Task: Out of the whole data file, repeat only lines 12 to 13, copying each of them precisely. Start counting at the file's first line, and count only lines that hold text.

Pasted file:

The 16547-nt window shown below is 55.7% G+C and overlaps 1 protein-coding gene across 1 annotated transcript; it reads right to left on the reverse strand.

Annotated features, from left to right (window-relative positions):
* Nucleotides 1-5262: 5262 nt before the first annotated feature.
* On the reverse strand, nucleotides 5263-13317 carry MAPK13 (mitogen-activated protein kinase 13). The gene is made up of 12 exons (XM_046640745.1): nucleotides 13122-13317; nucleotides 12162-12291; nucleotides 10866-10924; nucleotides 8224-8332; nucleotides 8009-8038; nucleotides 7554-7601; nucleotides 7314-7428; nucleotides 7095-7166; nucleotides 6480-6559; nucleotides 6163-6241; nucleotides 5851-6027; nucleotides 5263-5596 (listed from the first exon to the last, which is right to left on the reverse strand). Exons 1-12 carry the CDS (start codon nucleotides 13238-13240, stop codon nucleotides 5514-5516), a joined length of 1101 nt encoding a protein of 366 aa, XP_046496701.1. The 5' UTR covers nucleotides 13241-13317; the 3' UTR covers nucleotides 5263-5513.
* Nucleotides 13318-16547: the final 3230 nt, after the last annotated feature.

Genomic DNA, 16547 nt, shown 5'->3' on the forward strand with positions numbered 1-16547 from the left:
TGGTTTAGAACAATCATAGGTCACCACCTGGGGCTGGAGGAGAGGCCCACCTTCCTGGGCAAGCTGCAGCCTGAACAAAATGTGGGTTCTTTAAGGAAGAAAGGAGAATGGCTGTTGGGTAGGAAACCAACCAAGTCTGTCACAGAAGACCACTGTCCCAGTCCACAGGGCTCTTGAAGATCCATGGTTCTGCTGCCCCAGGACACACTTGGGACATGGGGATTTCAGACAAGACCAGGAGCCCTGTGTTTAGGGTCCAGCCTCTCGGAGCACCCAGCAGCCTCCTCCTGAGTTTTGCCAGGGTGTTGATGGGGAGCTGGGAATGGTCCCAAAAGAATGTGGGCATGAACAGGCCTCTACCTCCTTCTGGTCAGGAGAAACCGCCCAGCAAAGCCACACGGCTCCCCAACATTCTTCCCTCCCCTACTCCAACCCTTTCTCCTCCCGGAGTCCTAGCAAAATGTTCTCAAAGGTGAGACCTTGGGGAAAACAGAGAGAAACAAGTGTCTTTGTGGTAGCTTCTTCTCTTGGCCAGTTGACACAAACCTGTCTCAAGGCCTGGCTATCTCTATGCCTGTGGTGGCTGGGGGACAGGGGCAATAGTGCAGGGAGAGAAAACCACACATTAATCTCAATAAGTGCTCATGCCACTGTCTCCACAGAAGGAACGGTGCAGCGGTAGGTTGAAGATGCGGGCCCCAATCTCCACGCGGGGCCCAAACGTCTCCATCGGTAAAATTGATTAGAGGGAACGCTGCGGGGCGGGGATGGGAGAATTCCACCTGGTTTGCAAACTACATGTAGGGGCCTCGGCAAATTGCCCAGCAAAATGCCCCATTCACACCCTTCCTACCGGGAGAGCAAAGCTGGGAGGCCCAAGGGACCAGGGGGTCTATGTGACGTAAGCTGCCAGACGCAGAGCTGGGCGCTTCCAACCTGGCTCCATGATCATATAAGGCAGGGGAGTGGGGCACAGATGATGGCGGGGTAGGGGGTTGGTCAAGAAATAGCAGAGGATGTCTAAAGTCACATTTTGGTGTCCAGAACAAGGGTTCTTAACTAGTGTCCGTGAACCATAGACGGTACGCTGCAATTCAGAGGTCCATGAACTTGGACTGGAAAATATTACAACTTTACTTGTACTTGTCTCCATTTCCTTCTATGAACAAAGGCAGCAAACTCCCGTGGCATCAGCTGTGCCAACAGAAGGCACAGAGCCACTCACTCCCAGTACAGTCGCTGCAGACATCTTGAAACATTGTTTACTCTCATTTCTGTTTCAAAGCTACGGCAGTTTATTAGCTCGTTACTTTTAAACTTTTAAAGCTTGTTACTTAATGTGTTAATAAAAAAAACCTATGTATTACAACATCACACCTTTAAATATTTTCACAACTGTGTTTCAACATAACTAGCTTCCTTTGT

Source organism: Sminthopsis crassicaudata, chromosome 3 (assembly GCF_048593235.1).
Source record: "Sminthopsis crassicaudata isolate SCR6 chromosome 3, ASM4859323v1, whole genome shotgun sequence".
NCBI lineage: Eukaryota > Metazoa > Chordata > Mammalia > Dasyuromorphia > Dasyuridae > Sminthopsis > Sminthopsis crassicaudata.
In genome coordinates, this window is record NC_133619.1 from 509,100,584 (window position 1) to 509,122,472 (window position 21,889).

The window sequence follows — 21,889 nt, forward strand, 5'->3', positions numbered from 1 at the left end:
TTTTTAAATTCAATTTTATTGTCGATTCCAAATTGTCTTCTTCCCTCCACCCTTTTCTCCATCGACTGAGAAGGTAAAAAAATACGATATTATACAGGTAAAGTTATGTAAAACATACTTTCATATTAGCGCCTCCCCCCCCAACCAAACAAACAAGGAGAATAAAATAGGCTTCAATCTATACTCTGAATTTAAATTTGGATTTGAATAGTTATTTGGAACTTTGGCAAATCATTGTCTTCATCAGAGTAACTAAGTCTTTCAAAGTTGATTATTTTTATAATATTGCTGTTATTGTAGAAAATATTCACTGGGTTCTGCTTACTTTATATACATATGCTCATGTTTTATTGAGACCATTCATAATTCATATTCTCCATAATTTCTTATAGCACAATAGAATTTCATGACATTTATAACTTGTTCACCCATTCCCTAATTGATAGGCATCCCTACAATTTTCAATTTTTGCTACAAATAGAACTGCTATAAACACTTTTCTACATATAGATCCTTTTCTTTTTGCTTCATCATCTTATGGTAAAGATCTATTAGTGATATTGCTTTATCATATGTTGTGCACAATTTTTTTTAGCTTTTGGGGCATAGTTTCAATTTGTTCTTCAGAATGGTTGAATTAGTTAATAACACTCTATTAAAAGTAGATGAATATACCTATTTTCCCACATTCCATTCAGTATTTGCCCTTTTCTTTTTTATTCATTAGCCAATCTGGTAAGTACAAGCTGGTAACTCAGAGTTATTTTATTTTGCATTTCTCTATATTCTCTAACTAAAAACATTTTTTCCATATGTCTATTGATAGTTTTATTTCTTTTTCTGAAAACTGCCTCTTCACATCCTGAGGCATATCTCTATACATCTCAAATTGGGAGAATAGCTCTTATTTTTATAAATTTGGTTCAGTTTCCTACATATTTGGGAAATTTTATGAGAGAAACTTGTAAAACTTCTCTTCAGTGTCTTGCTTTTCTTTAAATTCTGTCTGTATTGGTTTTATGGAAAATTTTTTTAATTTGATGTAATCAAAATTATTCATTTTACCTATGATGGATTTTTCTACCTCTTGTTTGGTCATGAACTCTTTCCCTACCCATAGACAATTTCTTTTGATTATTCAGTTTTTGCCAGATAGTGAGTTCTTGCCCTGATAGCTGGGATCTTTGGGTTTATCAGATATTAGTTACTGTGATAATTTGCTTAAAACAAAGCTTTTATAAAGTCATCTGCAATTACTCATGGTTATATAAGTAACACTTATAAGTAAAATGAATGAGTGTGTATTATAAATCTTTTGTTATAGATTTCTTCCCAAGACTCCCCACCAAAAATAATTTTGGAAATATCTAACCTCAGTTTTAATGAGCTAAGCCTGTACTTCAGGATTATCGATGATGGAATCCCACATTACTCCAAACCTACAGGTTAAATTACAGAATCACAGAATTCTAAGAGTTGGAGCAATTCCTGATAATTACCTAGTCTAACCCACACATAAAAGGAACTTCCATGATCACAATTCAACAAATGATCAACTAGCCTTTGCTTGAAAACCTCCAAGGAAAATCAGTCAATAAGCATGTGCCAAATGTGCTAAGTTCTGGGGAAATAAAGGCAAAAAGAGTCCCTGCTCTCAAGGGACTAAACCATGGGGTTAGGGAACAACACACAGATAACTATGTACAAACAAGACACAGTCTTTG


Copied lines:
The window sequence follows — 21,889 nt, forward strand, 5'->3', positions numbered from 1 at the left end:
TTTTTAAATTCAATTTTATTGTCGATTCCAAATTGTCTTCTTCCCTCCACCCTTTTCTCCATCGACTGAGAAGGTAAAAAAATACGATATTATACAGGTAAAGTTATGTAAAACATACTTTCATATTAGCGCCTCCCCCCCCAACCAAACAAACAAGGAGAATAAAATAGGCTTCAATCTATACTCTGAATTTAAATTTGGATTTGAATAGTTATTTGGAACTTTGGCAAATCATTGTCTTCATCAGAGTAACTAAGTCTTTCAAAGTTGATTATTTTTATAATATTGCTGTTATTGTAGAAAATATTCACTGGGTTCTGCTTACTTTATATACATATGCTCATGTTTTATTGAGACCATTCATAATTCATATTCTCCATAATTTCTTATAGCACAATAGAATTTCATGACATTTATAACTTGTTCACCCATTCCCTAATTGATAGGCATCCCTACAATTTTCAATTTTTGCTACAAATAGAACTGCTATAAACACTTTTCTACATATAGATCCTTTTCTTTTTGCTTCATCATCTTATGGTAAAGATCTATTAGTGATATTGCTTTATCATATGTTGTGCACAATTTTTTTTAGCTTTTGGGGCATAGTTTCAATTTGTTCTTCAGAATGGTTGAATTAGTTAATAACACTCTATTAAAAGTAGATGAATATACCTATTTTCCCACATTCCATTCAGTATTTGCCCTTTTCTTTTTTATTCATTAGCCAATCTGGTAAGTACAAGCTGGTAACTCAGAGTTATTTTATTTTGCATTTCTCTATATTCTCTAACTAAAAACATTTTTTCCATATGTCTATTGATAGTTTTATTTCTTTTTCTGAAAACTGCCTCTTCACATCCTGAGGCATATCTCTATACATCTCAAATTGGGAGAATAGCTCTTATTTTTATAAATTTGGTTCAGTTTCCTACATATTTGGGAAATTTTATGAGAGAAACTTGTAAAACTTCTCTTCAGTGTCTTGCTTTTCTTTAAATTCTGTCTGTATTGGTTTTATGGAAAATTTTTTTAATTTGATGTAATCAAAATTATTCATTTTACCTATGATGGATTTTTCTACCTCTTGTTTGGTCATGAACTCTTTCCCTACCCATAGACAATTTCTTTTGATTATTCAGTTTTTGCCAGATAGTGAGTTCTTGCCCTGATAGCTGGGATCTTTGGGTTTATCAGATATTAGTTACTGTGATAATTTGCTTAAAACAAAGCTTTTATAAAGTCATCTGCAATTACTCATGGTTATATAAGTAACACTTATAAGTAAAATGAATGAGTGTGTATTATAAATCTTTTGTTATAGATTTCTTCCCAAGACTCCCCACCAAAAATAATTTTGGAAATATCTAACCTCAGTTTTAATGAGCTAAGCCTGTACTTCAGGATTATCGATGATGGAATCCCACATTACTCCAAACCTACAGGTTAAATTACAGAATCACAGAATTCTAAGAGTTGGAGCAATTCCTGATAATTACCTAGTCTAACCCACACATAAAAGGAACTTCCATGATCACAATTCAACAAATGATCAACTAGCCTTTGCTTGAAAACCTCCAAGGAAAATCAGTCAATAAGCATGTGCCAAATGTGCTAAGTTCTGGGGAAATAAAGGCAAAAAGAGTCCCTGCTCTCAAGGGACTAAACCATGGGGTTAGGGAACAACACACAGATAACTATGTACAAACAAGACACAGTCTTTG